This row house, built in 1902, served as the home of Samuel Gompers, president of the American Federation of Labor (AFL) and one of the country’s most influential union leaders during the labor movement. His D.C. residence of 15 years, this First Street is a modest 3-story bay-fronted brick row house typical of the Edwardian era.
Gompers was born in a London tenement in 1850 and only experienced formal schooling for a short time before apprenticing in his father's cigar-making trade. In 1863, when Gompers was 14, he and his family emigrated to America. He continued his work with cigar making in New York's East Side, and it was here that he joined the Cigarmakers' Union. In these factories, Gompers and his coworkers would discuss and read significant commentaries they found relevant to the lives of the working class, including pieces written by Karl Marx. As time went on, Gompers became actively involved in the union and worked as an organizer. He was instrumental in making the Cigarmakers a national labor model, with a hierarchical leadership and exercising centralized control of funds for benefits drawn from increased membership payments. He and his colleagues in the union also fought for businesses to adopt worker benefits for unemployment, sickness, and accidents.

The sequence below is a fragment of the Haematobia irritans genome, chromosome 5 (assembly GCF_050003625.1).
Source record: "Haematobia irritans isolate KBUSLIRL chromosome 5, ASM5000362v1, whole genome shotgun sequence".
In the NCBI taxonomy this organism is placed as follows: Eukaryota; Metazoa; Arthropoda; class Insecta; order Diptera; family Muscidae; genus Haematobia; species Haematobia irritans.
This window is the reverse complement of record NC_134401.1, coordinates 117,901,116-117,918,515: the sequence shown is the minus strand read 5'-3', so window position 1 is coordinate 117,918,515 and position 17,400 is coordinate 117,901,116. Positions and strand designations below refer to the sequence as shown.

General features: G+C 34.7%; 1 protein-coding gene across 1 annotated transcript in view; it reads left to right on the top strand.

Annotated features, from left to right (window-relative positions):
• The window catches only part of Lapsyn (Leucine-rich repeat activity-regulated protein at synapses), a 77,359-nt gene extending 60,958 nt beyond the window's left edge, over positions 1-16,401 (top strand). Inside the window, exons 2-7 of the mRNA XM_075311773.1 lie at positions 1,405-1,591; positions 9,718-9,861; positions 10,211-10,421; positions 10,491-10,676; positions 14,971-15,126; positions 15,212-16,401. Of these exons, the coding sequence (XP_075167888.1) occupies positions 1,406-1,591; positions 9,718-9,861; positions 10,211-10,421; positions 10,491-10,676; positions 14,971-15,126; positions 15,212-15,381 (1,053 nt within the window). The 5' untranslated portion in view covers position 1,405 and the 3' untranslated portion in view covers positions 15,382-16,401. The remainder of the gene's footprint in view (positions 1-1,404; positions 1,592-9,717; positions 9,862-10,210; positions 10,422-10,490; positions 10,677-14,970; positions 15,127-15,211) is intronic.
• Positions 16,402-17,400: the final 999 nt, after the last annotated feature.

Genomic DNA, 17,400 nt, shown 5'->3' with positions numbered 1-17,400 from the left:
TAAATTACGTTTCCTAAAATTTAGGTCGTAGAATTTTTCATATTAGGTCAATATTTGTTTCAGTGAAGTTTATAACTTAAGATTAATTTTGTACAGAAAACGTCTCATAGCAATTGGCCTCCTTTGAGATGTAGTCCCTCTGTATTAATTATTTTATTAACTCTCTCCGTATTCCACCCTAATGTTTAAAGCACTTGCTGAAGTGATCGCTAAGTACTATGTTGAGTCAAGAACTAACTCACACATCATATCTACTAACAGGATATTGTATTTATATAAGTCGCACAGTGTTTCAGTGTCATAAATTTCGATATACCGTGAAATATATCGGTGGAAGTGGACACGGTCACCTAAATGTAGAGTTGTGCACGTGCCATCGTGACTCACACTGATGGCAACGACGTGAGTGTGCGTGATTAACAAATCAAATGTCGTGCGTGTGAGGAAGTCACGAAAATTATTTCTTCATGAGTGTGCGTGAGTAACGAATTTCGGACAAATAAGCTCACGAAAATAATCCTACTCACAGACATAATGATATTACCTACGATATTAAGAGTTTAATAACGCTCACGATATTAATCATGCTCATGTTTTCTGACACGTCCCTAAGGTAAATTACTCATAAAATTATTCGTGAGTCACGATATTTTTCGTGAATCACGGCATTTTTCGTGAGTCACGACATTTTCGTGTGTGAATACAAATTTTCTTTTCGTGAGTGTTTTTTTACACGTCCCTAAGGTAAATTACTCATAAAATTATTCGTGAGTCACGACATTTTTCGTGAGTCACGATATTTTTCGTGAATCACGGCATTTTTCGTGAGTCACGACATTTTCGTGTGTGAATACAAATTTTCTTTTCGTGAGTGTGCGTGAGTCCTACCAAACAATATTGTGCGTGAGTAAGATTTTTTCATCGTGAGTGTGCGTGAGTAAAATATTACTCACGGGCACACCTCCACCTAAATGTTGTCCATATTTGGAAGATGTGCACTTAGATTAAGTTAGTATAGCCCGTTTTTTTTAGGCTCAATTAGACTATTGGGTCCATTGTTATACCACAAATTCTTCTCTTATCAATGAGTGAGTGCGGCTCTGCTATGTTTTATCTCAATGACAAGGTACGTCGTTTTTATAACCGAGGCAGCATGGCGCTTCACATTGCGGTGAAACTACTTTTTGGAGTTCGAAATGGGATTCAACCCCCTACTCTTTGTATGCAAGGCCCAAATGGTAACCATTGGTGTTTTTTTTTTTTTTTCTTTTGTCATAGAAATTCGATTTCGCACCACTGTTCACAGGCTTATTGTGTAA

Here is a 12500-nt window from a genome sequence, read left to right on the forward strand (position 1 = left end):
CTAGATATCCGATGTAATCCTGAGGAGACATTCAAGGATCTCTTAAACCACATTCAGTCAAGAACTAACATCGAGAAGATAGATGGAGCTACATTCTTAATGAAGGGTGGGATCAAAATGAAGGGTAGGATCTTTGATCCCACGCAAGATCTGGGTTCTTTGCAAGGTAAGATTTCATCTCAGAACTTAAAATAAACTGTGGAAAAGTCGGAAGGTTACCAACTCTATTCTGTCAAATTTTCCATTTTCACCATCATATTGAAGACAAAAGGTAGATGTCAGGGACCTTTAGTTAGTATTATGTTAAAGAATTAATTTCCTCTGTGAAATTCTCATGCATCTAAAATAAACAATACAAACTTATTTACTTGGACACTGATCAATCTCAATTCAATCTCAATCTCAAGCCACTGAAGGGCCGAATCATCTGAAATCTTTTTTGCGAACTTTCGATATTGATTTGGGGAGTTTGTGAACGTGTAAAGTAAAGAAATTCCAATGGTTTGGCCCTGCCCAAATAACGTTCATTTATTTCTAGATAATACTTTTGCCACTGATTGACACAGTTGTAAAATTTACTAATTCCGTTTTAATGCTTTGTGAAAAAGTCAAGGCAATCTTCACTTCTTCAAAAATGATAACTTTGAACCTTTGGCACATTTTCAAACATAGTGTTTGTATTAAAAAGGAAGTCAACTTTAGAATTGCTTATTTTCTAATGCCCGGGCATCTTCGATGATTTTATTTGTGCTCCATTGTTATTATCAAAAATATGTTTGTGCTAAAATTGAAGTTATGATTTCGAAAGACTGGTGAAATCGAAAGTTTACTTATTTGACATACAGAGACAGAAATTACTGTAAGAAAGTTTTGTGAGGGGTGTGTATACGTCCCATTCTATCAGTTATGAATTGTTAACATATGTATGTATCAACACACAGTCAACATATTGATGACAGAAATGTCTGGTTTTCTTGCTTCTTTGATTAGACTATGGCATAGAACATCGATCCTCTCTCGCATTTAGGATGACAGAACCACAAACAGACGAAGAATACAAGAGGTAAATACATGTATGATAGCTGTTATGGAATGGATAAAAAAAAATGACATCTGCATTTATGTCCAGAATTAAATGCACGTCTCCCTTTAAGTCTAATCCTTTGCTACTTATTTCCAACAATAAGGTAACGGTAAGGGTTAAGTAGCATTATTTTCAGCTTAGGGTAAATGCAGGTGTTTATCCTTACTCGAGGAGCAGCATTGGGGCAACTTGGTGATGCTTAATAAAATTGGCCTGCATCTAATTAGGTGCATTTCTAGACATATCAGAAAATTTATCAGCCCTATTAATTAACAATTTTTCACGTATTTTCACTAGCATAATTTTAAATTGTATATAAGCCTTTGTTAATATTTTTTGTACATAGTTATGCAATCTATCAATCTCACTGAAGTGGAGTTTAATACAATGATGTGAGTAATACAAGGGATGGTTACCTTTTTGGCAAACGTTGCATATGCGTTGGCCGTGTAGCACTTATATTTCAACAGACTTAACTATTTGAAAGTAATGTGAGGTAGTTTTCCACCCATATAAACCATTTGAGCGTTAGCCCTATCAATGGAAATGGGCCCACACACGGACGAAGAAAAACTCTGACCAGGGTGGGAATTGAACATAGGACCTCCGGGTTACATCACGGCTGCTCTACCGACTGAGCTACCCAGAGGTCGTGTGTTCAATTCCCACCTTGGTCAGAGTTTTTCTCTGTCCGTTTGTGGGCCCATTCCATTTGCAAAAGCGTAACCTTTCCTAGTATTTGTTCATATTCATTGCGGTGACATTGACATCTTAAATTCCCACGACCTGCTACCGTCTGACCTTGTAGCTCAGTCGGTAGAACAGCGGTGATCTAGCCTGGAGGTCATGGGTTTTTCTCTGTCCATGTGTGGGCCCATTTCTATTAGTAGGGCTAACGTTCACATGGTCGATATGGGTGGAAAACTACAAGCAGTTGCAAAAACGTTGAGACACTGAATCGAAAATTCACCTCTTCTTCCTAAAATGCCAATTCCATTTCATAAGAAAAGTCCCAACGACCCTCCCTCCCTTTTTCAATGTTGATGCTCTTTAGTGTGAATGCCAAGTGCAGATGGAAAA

In 1877, Gompers and some of his colleagues organized the Federation of Organized Trades and Labor Unions of the United States of America and Canada, which would later become the AFL in 1886. Gompers was elected president of the AFL and, until his death in 1924, struggled for higher wages, shorter hours, and better working conditions. He succeeded in making the AFL the strongest spokesman for organized labor in America. By World War I, the AFL had approximately four million members and a seat at the negotiation table between countries fighting in the war.
In 1897, the AFL decided to move from Indianapolis to DC to address legislative influences impacting the union more directly. Gompers first home in DC was a brick row house on H Street NE, and later he and his family moved to this home on First Street. They would stay here from 1902 to 1917 and it acted as an informal meeting place for Gompers and other labor leaders, to discuss their plans and work. During Gompers’ time in DC, the Wilson administration appointed him to the Council of National Defense. While on the Council, Gompers worked to help garner labor support for the war. After the war, Gompers was then appointed to the Commission on International Labor Legislation at the Versailles Peace Conference, where he would eventually help establish the International Labor Organization (ILO).
National Historic Landmark designation: May 30, 1974
National Register listing: September 23, 1974
DC Inventory: March 3, 1979